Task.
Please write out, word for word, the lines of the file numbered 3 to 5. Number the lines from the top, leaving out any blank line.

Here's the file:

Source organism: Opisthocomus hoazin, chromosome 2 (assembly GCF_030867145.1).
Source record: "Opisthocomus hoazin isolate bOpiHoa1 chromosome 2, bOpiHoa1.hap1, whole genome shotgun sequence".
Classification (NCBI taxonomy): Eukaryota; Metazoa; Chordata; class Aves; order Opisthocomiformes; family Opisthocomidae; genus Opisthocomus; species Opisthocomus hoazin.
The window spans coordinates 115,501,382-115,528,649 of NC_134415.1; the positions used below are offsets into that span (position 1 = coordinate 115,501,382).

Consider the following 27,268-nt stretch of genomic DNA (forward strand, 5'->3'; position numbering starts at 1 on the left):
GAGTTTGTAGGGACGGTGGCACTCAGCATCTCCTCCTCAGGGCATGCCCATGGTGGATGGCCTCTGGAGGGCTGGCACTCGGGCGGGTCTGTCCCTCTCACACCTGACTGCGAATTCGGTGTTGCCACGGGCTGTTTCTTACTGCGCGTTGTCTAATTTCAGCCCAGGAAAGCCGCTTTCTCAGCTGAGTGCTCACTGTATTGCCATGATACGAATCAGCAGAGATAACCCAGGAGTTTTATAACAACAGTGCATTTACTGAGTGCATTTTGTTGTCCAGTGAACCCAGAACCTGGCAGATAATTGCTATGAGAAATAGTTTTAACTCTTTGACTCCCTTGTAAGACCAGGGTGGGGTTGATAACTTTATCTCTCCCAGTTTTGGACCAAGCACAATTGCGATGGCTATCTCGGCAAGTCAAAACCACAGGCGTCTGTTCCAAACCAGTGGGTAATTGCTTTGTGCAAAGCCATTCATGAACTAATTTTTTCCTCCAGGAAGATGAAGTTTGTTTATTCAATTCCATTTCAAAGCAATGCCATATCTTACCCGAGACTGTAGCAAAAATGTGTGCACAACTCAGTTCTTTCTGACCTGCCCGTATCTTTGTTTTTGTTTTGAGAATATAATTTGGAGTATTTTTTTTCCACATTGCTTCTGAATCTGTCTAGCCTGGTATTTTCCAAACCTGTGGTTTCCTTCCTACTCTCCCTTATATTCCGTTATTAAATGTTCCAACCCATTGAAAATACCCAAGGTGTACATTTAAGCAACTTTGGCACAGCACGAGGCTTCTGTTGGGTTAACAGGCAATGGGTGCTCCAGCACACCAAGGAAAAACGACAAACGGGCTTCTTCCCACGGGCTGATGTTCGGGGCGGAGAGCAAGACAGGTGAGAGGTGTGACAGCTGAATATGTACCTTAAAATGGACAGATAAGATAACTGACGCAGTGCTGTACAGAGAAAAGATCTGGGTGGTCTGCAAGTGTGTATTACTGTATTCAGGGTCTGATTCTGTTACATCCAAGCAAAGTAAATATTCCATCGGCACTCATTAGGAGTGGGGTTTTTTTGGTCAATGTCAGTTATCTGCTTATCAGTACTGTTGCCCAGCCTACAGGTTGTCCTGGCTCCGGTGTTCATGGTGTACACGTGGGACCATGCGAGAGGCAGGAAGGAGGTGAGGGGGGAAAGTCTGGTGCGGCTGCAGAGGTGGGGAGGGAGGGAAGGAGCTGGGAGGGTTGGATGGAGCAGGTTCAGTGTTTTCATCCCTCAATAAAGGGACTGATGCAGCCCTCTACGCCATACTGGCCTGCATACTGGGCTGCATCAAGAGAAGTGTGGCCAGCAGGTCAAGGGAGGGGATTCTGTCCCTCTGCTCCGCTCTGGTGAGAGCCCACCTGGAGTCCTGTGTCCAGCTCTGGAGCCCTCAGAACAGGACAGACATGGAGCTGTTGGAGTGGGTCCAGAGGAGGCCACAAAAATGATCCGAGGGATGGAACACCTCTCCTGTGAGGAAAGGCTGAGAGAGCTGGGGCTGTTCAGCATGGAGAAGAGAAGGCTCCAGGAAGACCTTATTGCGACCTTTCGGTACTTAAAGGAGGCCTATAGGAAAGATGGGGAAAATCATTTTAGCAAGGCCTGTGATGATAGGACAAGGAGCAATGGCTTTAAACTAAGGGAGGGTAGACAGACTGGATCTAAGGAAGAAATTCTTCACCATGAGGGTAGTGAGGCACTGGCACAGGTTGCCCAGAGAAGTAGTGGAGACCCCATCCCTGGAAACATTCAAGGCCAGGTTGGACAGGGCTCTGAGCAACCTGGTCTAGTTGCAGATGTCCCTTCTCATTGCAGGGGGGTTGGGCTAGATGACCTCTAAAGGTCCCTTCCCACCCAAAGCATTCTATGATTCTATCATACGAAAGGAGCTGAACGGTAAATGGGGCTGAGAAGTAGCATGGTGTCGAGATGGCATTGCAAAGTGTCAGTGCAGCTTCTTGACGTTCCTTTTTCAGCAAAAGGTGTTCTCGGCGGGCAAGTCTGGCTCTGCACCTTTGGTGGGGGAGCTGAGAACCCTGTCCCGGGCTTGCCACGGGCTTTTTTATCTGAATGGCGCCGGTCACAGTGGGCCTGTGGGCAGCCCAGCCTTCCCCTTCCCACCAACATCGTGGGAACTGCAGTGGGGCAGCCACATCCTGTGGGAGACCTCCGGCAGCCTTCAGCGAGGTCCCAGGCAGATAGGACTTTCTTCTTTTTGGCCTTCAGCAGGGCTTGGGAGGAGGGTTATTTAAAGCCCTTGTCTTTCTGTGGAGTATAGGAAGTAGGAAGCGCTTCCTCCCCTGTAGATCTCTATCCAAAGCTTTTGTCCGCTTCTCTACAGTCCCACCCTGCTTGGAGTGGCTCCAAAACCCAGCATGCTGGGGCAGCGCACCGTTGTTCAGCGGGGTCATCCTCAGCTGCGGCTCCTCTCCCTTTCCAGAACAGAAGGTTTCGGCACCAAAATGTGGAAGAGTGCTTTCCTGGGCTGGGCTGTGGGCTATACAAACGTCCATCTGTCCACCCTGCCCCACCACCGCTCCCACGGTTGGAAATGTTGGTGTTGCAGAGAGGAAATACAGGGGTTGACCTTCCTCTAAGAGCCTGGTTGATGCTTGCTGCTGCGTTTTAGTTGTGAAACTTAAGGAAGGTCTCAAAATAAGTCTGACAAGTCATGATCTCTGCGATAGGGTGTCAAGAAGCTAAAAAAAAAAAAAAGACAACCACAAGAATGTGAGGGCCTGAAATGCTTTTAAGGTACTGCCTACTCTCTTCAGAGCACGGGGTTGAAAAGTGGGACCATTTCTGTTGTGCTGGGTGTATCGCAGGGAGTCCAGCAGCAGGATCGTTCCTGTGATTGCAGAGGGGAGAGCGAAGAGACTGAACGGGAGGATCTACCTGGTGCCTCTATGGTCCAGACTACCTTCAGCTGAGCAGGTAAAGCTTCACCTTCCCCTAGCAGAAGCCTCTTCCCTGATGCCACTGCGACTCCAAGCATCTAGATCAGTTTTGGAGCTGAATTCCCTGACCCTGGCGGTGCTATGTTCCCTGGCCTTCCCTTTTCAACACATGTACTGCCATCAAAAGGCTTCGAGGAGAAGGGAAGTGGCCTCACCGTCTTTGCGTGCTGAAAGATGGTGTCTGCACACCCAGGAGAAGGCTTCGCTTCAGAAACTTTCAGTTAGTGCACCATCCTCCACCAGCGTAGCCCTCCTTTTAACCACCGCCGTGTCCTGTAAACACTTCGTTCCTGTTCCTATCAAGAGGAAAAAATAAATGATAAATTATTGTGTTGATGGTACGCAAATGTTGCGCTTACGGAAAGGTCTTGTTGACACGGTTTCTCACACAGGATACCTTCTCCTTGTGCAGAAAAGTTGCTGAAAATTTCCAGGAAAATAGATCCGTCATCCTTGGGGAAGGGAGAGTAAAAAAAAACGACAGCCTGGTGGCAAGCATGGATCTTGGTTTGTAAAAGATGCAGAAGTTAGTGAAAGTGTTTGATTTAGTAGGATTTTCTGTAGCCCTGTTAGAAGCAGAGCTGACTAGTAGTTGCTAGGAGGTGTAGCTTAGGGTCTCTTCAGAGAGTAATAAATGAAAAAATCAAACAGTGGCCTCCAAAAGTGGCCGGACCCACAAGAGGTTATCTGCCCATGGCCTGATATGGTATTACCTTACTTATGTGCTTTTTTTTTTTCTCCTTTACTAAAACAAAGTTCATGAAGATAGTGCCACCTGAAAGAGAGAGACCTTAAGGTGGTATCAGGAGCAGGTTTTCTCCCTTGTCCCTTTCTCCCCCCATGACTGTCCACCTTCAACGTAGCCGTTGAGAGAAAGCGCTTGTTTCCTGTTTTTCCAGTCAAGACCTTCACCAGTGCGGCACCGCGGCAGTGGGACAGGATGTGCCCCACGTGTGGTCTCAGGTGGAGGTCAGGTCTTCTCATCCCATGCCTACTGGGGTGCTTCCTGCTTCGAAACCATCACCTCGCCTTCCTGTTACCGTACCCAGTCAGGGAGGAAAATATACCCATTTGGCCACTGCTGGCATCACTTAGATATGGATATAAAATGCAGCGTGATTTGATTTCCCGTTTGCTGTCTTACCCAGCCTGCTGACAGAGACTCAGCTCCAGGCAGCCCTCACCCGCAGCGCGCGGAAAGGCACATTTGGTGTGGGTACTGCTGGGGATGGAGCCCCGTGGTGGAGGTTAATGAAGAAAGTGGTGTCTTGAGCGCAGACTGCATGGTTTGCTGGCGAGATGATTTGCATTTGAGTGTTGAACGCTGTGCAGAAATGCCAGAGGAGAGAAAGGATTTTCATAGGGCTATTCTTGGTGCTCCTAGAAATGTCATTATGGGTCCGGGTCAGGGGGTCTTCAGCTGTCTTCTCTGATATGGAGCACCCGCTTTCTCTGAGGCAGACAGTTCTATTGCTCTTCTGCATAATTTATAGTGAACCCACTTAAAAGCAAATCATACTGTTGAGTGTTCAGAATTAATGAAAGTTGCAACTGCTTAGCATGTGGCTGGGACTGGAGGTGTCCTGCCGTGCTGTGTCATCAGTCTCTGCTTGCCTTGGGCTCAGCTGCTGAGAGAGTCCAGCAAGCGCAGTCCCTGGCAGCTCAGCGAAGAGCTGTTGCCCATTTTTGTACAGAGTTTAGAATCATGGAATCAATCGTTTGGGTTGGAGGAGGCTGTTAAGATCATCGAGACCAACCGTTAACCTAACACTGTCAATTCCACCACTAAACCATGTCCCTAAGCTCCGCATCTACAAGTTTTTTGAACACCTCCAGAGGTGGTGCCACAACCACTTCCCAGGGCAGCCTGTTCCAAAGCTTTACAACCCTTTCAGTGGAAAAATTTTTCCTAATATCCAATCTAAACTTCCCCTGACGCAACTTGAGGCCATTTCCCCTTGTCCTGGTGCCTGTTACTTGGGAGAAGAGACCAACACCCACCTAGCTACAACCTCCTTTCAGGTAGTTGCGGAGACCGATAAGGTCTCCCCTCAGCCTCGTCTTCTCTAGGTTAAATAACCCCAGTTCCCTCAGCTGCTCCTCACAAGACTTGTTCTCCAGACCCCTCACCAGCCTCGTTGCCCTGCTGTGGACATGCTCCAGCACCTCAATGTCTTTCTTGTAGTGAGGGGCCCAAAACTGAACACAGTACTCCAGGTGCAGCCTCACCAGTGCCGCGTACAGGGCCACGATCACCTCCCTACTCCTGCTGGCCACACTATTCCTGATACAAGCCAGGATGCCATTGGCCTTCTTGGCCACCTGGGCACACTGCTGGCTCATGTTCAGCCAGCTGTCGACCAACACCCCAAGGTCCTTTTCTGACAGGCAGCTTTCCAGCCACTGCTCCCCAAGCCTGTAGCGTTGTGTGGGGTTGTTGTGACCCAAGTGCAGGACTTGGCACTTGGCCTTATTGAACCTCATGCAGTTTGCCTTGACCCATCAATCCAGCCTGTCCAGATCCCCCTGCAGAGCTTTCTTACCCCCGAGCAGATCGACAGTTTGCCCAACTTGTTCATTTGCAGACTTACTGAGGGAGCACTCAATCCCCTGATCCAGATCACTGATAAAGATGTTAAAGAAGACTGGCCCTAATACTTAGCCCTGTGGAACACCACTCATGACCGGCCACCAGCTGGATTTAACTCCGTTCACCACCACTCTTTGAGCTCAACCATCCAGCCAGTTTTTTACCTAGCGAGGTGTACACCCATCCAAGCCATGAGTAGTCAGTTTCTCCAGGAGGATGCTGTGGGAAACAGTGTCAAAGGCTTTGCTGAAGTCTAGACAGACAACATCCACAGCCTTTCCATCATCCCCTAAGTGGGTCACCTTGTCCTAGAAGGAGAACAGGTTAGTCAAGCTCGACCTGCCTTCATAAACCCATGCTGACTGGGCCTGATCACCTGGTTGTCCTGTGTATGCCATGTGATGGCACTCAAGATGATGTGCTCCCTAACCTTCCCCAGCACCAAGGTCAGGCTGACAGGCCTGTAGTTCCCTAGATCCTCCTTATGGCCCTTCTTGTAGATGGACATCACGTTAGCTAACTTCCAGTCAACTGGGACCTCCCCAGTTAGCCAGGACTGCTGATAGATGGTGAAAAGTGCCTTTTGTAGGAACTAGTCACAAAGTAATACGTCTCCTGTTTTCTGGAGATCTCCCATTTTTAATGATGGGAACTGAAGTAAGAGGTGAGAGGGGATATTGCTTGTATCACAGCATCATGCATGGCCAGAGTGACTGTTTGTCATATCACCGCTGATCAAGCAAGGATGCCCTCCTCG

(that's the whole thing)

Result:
Classification (NCBI taxonomy): Eukaryota; Metazoa; Chordata; class Aves; order Opisthocomiformes; family Opisthocomidae; genus Opisthocomus; species Opisthocomus hoazin.
The window spans coordinates 115,501,382-115,528,649 of NC_134415.1; the positions used below are offsets into that span (position 1 = coordinate 115,501,382).

Consider the following 27,268-nt stretch of genomic DNA (forward strand, 5'->3'; position numbering starts at 1 on the left):